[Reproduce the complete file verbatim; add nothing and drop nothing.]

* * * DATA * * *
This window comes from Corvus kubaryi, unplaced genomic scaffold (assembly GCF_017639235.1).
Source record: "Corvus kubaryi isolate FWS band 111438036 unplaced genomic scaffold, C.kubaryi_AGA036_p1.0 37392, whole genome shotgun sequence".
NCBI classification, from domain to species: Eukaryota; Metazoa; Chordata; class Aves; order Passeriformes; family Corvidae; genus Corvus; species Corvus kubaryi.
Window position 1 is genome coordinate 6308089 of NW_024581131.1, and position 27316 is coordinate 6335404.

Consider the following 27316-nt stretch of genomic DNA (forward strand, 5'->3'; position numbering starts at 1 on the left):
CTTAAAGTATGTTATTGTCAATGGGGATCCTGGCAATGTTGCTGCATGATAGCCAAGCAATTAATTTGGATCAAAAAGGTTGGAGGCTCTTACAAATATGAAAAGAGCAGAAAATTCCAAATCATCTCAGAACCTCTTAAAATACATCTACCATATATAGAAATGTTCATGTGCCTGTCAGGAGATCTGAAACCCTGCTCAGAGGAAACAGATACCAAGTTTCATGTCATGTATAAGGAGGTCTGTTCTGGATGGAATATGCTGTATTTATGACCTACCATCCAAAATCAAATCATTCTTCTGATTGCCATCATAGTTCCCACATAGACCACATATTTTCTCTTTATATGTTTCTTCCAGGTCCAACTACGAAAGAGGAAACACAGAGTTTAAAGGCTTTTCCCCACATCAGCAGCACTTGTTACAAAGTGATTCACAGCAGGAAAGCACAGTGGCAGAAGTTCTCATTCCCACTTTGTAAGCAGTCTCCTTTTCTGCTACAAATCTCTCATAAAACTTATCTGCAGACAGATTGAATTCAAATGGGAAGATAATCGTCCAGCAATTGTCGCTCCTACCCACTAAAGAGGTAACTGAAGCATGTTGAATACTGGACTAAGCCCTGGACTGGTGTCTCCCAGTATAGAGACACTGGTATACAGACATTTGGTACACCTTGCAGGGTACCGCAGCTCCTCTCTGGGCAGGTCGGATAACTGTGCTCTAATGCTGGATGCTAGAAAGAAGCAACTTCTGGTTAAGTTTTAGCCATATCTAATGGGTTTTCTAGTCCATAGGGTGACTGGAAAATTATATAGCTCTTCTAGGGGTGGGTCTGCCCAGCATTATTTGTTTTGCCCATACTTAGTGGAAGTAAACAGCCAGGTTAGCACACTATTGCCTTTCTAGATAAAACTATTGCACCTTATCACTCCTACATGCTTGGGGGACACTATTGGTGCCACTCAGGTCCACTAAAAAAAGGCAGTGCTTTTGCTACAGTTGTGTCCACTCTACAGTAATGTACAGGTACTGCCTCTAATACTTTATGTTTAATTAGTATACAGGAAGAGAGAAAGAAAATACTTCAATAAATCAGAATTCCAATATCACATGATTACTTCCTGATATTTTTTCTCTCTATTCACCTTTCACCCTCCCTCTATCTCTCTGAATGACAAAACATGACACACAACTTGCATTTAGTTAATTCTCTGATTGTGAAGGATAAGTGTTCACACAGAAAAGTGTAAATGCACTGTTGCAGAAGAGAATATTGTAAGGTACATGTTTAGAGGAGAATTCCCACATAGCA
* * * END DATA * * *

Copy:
This window comes from Corvus kubaryi, unplaced genomic scaffold (assembly GCF_017639235.1).
Source record: "Corvus kubaryi isolate FWS band 111438036 unplaced genomic scaffold, C.kubaryi_AGA036_p1.0 37392, whole genome shotgun sequence".
NCBI classification, from domain to species: Eukaryota; Metazoa; Chordata; class Aves; order Passeriformes; family Corvidae; genus Corvus; species Corvus kubaryi.
Window position 1 is genome coordinate 6308089 of NW_024581131.1, and position 27316 is coordinate 6335404.

Consider the following 27316-nt stretch of genomic DNA (forward strand, 5'->3'; position numbering starts at 1 on the left):
CTTAAAGTATGTTATTGTCAATGGGGATCCTGGCAATGTTGCTGCATGATAGCCAAGCAATTAATTTGGATCAAAAAGGTTGGAGGCTCTTACAAATATGAAAAGAGCAGAAAATTCCAAATCATCTCAGAACCTCTTAAAATACATCTACCATATATAGAAATGTTCATGTGCCTGTCAGGAGATCTGAAACCCTGCTCAGAGGAAACAGATACCAAGTTTCATGTCATGTATAAGGAGGTCTGTTCTGGATGGAATATGCTGTATTTATGACCTACCATCCAAAATCAAATCATTCTTCTGATTGCCATCATAGTTCCCACATAGACCACATATTTTCTCTTTATATGTTTCTTCCAGGTCCAACTACGAAAGAGGAAACACAGAGTTTAAAGGCTTTTCCCCACATCAGCAGCACTTGTTACAAAGTGATTCACAGCAGGAAAGCACAGTGGCAGAAGTTCTCATTCCCACTTTGTAAGCAGTCTCCTTTTCTGCTACAAATCTCTCATAAAACTTATCTGCAGACAGATTGAATTCAAATGGGAAGATAATCGTCCAGCAATTGTCGCTCCTACCCACTAAAGAGGTAACTGAAGCATGTTGAATACTGGACTAAGCCCTGGACTGGTGTCTCCCAGTATAGAGACACTGGTATACAGACATTTGGTACACCTTGCAGGGTACCGCAGCTCCTCTCTGGGCAGGTCGGATAACTGTGCTCTAATGCTGGATGCTAGAAAGAAGCAACTTCTGGTTAAGTTTTAGCCATATCTAATGGGTTTTCTAGTCCATAGGGTGACTGGAAAATTATATAGCTCTTCTAGGGGTGGGTCTGCCCAGCATTATTTGTTTTGCCCATACTTAGTGGAAGTAAACAGCCAGGTTAGCACACTATTGCCTTTCTAGATAAAACTATTGCACCTTATCACTCCTACATGCTTGGGGGACACTATTGGTGCCACTCAGGTCCACTAAAAAAAGGCAGTGCTTTTGCTACAGTTGTGTCCACTCTACAGTAATGTACAGGTACTGCCTCTAATACTTTATGTTTAATTAGTATACAGGAAGAGAGAAAGAAAATACTTCAATAAATCAGAATTCCAATATCACATGATTACTTCCTGATATTTTTTCTCTCTATTCACCTTTCACCCTCCCTCTATCTCTCTGAATGACAAAACATGACACACAACTTGCATTTAGTTAATTCTCTGATTGTGAAGGATAAGTGTTCACACAGAAAAGTGTAAATGCACTGTTGCAGAAGAGAATATTGTAAGGTACATGTTTAGAGGAGAATTCCCACATAGCA